Police in India have arrested thousands of Hindu activists to head off possible violence with Muslims at a rally at a contested religious site later this week. The site is where the 16th century Babri mosque was destroyed in 1992, touching off riots that left some 2,000 people dead.
Police say that during the past three days, they have arrested more than 3,000 Hindu activists who were arriving in the northern city of Ayodhya. The police say the detained were violating a ban on public meetings in the vicinity of Ayodhya, ordered by a court last week in an effort to head off possible violence.
The court is currently hearing a case in which Hindus and Muslims both have religious claims to the site, which has been the scene of bloody clashes.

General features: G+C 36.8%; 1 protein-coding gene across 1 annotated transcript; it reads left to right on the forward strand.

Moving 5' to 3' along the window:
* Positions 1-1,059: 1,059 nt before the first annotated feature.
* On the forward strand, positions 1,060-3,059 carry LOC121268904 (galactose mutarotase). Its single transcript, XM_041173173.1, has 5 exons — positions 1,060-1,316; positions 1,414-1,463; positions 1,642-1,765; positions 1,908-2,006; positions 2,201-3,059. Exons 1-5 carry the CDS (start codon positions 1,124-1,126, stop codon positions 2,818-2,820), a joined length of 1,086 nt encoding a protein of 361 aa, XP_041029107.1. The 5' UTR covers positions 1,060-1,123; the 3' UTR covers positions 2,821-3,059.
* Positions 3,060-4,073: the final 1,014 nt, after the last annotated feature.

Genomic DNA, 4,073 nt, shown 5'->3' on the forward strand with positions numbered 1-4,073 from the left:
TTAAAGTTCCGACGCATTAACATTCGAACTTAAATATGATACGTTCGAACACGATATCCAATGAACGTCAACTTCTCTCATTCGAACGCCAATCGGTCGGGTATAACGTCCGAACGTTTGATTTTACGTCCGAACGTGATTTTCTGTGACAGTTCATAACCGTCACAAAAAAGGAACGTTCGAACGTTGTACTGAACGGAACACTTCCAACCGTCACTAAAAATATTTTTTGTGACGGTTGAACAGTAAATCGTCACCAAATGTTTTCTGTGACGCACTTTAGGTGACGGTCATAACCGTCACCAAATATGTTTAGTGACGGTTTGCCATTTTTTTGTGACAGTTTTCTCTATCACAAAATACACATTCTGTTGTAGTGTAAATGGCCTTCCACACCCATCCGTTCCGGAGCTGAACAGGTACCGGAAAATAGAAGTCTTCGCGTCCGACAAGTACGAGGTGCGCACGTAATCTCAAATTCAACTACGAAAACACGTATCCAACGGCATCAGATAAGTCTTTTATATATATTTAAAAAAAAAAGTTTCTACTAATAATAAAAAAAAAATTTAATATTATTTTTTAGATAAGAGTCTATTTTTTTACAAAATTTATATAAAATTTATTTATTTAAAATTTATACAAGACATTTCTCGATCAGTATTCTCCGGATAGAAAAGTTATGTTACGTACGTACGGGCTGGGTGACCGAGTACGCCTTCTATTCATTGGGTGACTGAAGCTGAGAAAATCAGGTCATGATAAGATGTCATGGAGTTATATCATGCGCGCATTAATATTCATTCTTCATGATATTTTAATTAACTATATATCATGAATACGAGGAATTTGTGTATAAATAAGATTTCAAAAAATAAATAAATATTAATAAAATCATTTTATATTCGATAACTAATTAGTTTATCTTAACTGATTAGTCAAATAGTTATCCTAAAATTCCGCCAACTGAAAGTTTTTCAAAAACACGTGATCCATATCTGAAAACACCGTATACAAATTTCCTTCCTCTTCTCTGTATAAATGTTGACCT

In 1992, riots broke out when Hindus destroyed the 16th century Babri mosque they claimed was built over an historic Hindu temple. Clashes ensued and roughly 2,000 people died.
The World Hindu Council has called for a rally later this week as part of their campaign to build a Hindu temple in Ayodhya.
Asked about the rally, Indian Prime Minister Atal Bihari Vajpayee did not comment on the court order, but said he did not believe the World Hindu Council was trying to stir up a confrontation.
The prime minister says the World Hindu Council has promised their program would be peaceful, and he trusts them.
The controversy over the Babri mosque site is one of the most divisive in India, pitting the nation's majority of Hindus against its Muslim minority.
Despite the arrests, the World Hindu Council says it has no plans to cancel the October 17 rally and expects as many as 300,000 people to attend.